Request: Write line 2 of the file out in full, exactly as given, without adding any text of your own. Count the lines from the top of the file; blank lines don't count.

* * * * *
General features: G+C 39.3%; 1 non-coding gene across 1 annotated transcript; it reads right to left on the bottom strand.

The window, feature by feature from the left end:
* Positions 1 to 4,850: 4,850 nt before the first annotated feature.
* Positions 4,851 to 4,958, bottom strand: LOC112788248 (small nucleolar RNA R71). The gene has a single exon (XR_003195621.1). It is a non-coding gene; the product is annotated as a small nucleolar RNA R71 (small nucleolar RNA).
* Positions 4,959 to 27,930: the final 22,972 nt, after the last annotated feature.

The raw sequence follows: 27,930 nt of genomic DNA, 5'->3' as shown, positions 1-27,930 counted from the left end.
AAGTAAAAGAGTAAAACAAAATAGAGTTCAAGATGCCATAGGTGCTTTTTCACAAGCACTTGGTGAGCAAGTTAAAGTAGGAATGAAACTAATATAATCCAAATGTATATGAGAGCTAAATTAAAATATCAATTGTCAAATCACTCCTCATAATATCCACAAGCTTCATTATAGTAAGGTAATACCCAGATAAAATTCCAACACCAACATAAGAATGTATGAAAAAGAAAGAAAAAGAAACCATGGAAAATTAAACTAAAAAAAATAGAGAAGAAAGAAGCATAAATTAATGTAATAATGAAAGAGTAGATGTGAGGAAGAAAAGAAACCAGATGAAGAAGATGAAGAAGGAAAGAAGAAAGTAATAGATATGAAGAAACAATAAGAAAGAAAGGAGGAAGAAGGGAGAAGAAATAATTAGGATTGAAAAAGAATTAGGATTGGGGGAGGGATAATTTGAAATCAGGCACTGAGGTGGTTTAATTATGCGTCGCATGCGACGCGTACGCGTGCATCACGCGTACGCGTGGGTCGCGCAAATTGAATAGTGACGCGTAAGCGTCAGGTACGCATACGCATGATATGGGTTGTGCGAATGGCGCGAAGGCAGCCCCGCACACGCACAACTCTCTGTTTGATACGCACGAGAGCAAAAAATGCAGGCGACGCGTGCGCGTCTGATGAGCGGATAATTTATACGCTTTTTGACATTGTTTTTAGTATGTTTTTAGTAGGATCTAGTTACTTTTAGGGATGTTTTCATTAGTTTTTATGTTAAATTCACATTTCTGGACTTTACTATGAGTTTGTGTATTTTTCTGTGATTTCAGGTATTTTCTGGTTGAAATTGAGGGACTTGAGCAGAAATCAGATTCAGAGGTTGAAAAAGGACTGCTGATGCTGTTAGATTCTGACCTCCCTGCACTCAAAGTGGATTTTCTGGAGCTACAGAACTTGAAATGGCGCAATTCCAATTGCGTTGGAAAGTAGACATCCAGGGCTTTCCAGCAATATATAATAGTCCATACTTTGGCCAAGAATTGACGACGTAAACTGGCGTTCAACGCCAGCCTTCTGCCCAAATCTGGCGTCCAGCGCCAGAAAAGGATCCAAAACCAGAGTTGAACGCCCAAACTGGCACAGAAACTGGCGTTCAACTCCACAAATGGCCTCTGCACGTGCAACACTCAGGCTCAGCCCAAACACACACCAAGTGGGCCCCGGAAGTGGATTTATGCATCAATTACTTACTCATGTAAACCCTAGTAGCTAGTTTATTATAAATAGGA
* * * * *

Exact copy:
The window, feature by feature from the left end: